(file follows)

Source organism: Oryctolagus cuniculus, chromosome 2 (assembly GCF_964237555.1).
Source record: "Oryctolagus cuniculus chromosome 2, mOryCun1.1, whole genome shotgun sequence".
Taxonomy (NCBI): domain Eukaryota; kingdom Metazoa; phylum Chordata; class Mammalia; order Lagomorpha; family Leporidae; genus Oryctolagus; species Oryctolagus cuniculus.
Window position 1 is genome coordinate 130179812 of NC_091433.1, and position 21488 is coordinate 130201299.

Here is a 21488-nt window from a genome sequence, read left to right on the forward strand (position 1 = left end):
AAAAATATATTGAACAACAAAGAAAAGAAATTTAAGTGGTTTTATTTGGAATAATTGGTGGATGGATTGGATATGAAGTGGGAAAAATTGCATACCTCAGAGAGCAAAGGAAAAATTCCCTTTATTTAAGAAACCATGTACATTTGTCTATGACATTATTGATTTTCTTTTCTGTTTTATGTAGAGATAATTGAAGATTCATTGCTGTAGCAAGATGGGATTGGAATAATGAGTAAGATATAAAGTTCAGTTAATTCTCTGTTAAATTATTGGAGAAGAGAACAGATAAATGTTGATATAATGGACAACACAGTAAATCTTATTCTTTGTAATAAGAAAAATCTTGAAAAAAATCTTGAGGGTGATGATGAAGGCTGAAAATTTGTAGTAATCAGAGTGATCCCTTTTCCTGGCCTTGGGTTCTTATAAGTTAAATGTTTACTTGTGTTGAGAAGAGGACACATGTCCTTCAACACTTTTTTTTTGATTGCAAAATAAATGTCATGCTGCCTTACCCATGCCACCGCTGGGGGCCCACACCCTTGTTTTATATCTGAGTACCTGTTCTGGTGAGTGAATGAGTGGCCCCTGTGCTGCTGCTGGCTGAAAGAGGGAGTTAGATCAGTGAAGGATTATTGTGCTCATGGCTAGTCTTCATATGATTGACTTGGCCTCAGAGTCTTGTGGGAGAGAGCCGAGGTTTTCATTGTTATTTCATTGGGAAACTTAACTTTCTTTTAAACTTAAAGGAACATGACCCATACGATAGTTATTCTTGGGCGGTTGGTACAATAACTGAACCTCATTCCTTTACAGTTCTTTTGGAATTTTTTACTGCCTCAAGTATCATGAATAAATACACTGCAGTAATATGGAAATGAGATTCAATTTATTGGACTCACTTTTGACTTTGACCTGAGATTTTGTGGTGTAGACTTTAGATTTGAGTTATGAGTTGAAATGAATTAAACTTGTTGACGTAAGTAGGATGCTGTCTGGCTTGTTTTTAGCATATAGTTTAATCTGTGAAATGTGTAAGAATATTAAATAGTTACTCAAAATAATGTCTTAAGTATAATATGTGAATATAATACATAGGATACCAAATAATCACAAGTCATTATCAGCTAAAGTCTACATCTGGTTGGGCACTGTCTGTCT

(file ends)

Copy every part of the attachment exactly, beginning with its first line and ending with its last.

Source organism: Oryctolagus cuniculus, chromosome 2 (assembly GCF_964237555.1).
Source record: "Oryctolagus cuniculus chromosome 2, mOryCun1.1, whole genome shotgun sequence".
Taxonomy (NCBI): domain Eukaryota; kingdom Metazoa; phylum Chordata; class Mammalia; order Lagomorpha; family Leporidae; genus Oryctolagus; species Oryctolagus cuniculus.
Window position 1 is genome coordinate 130179812 of NC_091433.1, and position 21488 is coordinate 130201299.

Here is a 21488-nt window from a genome sequence, read left to right on the forward strand (position 1 = left end):
AAAAATATATTGAACAACAAAGAAAAGAAATTTAAGTGGTTTTATTTGGAATAATTGGTGGATGGATTGGATATGAAGTGGGAAAAATTGCATACCTCAGAGAGCAAAGGAAAAATTCCCTTTATTTAAGAAACCATGTACATTTGTCTATGACATTATTGATTTTCTTTTCTGTTTTATGTAGAGATAATTGAAGATTCATTGCTGTAGCAAGATGGGATTGGAATAATGAGTAAGATATAAAGTTCAGTTAATTCTCTGTTAAATTATTGGAGAAGAGAACAGATAAATGTTGATATAATGGACAACACAGTAAATCTTATTCTTTGTAATAAGAAAAATCTTGAAAAAAATCTTGAGGGTGATGATGAAGGCTGAAAATTTGTAGTAATCAGAGTGATCCCTTTTCCTGGCCTTGGGTTCTTATAAGTTAAATGTTTACTTGTGTTGAGAAGAGGACACATGTCCTTCAACACTTTTTTTTTGATTGCAAAATAAATGTCATGCTGCCTTACCCATGCCACCGCTGGGGGCCCACACCCTTGTTTTATATCTGAGTACCTGTTCTGGTGAGTGAATGAGTGGCCCCTGTGCTGCTGCTGGCTGAAAGAGGGAGTTAGATCAGTGAAGGATTATTGTGCTCATGGCTAGTCTTCATATGATTGACTTGGCCTCAGAGTCTTGTGGGAGAGAGCCGAGGTTTTCATTGTTATTTCATTGGGAAACTTAACTTTCTTTTAAACTTAAAGGAACATGACCCATACGATAGTTATTCTTGGGCGGTTGGTACAATAACTGAACCTCATTCCTTTACAGTTCTTTTGGAATTTTTTACTGCCTCAAGTATCATGAATAAATACACTGCAGTAATATGGAAATGAGATTCAATTTATTGGACTCACTTTTGACTTTGACCTGAGATTTTGTGGTGTAGACTTTAGATTTGAGTTATGAGTTGAAATGAATTAAACTTGTTGACGTAAGTAGGATGCTGTCTGGCTTGTTTTTAGCATATAGTTTAATCTGTGAAATGTGTAAGAATATTAAATAGTTACTCAAAATAATGTCTTAAGTATAATATGTGAATATAATACATAGGATACCAAATAATCACAAGTCATTATCAGCTAAAGTCTACATCTGGTTGGGCACTGTCTGTCT